UK professionals from working-class backgrounds are paid £6,800 less on average each year than those from more affluent families, a study has found.
The class pay gap was highest in finance at £13,713, the research by the Social Mobility Commission concluded.
The medical profession saw the next highest gap at £10,218, followed by information technology at £4,736.
Commission chairman Alan Milburn said the 17% average pay gap showed the UK remained a "deeply elitist" society.
The research, carried out by academics from the London School of Economics and University College London, analysed data from the UK labour force survey - a snapshot of employment in the UK with more than 90,000 respondents.
The researchers examined the average earnings of people in professional jobs from different backgrounds and found those who had come from a poorer family lost out by about £6,800 a year.
It found the gap was partly caused by differences in educational background, along with the tendency of middle-class professionals to work in bigger firms and move to London for work.
But even when professionals had the same educational attainment, role and experience, those from poorer families were paid an average of £2,242 less, the Social Mobility Commission's study found.
The report suggested professionals from poorer backgrounds might be less likely to ask for pay rises and could exclude themselves from promotion for fear of not "fitting in".
They are also less likely to have access to the same networks and opportunities as their more privileged colleagues.
Black and minority ethnic professionals, except those of Chinese heritage, earned less than similar white colleagues, the researchers found.
The report said traditional professions such as medicine, law, journalism and academia were still dominated by those from advantaged backgrounds.
Nearly three-quarters (73%) of doctors and two-thirds (66%) of journalists are from professional and managerial backgrounds, with fewer than 6% and 12% from working-class backgrounds respectively.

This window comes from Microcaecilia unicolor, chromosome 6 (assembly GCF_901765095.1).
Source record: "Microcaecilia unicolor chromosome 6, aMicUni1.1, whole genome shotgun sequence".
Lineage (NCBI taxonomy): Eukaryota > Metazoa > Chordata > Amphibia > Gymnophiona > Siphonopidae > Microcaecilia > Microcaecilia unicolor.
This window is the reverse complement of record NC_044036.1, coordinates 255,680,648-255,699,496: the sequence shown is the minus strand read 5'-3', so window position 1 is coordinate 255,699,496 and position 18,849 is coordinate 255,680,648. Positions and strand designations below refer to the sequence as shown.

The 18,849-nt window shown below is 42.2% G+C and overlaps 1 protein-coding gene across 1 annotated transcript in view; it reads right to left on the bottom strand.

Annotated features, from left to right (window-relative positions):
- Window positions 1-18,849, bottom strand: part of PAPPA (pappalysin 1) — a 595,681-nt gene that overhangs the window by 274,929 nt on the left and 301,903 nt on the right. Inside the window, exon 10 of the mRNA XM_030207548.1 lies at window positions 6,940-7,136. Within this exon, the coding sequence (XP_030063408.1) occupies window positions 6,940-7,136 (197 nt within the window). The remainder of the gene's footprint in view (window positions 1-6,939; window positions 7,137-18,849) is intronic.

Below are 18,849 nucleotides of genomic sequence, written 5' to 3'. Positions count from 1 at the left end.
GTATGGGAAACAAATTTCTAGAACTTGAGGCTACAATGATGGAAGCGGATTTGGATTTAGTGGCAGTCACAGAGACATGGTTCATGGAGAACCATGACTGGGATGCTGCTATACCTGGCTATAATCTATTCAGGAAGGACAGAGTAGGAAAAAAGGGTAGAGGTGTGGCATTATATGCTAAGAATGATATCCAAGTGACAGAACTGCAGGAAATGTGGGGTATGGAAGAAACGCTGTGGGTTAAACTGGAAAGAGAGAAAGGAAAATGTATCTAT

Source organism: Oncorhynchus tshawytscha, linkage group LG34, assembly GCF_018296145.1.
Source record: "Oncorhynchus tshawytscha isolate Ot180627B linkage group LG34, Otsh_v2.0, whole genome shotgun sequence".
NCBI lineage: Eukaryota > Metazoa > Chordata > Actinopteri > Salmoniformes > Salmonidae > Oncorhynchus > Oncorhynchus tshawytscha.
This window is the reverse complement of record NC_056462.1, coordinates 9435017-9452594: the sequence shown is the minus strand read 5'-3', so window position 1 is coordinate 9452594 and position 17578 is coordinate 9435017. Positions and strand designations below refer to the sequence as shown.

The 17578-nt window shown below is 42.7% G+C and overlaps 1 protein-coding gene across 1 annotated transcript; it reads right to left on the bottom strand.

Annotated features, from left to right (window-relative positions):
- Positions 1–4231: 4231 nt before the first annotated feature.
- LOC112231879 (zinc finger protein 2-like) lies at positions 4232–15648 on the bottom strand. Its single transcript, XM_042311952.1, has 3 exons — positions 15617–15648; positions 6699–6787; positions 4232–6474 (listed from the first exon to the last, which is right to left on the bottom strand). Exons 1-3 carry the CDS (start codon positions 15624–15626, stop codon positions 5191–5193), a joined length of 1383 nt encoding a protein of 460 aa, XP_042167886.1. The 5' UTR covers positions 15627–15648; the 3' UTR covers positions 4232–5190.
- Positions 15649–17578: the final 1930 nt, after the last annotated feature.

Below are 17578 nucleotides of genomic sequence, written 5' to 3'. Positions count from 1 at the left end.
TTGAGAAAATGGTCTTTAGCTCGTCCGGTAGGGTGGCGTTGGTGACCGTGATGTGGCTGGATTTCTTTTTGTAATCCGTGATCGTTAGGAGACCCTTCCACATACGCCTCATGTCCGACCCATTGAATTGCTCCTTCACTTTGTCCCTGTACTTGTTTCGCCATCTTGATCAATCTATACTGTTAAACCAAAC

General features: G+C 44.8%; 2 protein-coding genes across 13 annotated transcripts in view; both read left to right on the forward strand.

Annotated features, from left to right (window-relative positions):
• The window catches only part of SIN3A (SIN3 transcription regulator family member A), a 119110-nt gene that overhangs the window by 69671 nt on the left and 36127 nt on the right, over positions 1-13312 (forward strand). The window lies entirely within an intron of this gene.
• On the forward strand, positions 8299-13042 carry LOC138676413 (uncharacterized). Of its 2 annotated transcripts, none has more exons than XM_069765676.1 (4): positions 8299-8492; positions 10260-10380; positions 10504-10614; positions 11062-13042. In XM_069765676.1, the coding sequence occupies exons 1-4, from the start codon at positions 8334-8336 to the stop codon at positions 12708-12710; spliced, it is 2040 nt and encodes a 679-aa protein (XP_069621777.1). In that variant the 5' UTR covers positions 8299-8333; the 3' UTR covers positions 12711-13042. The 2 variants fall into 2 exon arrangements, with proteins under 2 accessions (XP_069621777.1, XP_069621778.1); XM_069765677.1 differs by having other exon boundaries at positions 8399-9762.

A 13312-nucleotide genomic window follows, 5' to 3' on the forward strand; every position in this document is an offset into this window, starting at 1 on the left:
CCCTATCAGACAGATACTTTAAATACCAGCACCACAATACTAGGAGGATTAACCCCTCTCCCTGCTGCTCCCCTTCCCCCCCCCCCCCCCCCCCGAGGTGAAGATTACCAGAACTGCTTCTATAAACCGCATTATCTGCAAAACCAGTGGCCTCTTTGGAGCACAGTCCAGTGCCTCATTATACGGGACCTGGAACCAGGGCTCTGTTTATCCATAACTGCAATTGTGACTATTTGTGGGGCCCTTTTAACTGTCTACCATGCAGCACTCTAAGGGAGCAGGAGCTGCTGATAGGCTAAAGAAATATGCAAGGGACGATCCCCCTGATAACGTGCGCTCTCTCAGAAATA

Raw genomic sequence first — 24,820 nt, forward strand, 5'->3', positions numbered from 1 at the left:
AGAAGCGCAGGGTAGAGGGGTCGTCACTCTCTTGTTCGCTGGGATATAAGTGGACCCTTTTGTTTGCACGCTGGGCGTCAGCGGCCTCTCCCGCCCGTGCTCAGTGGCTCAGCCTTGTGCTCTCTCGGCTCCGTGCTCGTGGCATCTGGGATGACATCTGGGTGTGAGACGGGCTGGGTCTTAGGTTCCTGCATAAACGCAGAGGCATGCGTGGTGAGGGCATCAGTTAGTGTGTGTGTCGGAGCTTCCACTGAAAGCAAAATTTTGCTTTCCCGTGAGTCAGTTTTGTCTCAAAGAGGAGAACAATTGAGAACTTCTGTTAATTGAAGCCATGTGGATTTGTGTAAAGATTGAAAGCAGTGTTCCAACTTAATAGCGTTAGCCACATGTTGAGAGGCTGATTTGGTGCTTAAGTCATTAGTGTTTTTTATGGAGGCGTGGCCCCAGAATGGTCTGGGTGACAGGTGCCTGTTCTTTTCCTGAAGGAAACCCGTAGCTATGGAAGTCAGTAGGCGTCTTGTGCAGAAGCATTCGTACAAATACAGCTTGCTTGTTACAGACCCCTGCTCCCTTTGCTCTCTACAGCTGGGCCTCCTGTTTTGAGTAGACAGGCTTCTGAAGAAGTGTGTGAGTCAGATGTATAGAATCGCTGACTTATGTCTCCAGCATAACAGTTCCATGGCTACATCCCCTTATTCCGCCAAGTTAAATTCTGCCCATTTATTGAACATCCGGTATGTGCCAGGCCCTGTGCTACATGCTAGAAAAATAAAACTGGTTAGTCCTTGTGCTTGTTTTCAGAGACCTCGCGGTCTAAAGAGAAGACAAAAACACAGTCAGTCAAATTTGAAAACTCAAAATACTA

It said: "The odds of those from professional backgrounds ending up in professional jobs are 2.5 times higher than the odds of those from less advantaged backgrounds reaching the professions."
However, the study concluded that social mobility was "the norm and not the exception" as 48% of people rose up the ladder from their parents' position, compared with 31% who slid down.
Report co-author Dr Sam Friedman from the LSE said: "While social mobility represents the norm, not the exception, in contemporary Britain, there is no doubt that strong barriers to opportunity still persist."
As well as examining social mobility in the higher echelons of society, the report also examined rates of intergenerational unemployment.
It concluded that there was no evidence of generations of families where no-one had ever worked.
However, individuals from workless households were 15% to 18% less likely to work.
This was further compounded if an individual was in poor health and/or lived in an area with high unemployment.
Co-author Dr Lindsey Macmillan from UCL said: "We examined the experience of households with low levels of work and have found that there is no evidence of generations of families never working.
"The biggest risk to ending up workless as an adult is living in a high-unemployment area and poor health."
Mr Milburn, chair of the Social Mobility Commission, said the research gave powerful new evidence that Britain remained a "deeply elitist society".
"Too many people from working-class backgrounds not only face barriers getting into the professions, but also barriers to getting on," he said.
Mr Milburn said that while many professional firms were "doing excellent work" to be accessible to people from a wide range of backgrounds, employers needed to take action to end the class earnings penalty.
A government spokeswoman said ministers were determined to close the wealth gap between regions, improve living standards and create jobs.
"We are looking at ways to deliver more good school places in more parts of the country, investing in improving careers education, transforming the quality of further and technical education and opening up access to our world-class higher education system," she said.
"The government is also targeting social mobility coldspots with 12 opportunity areas where we are working with local organisations, schools, colleges, and businesses to overcome barriers to social mobility and make sure young people from all backgrounds can go as far as their talents will take them."
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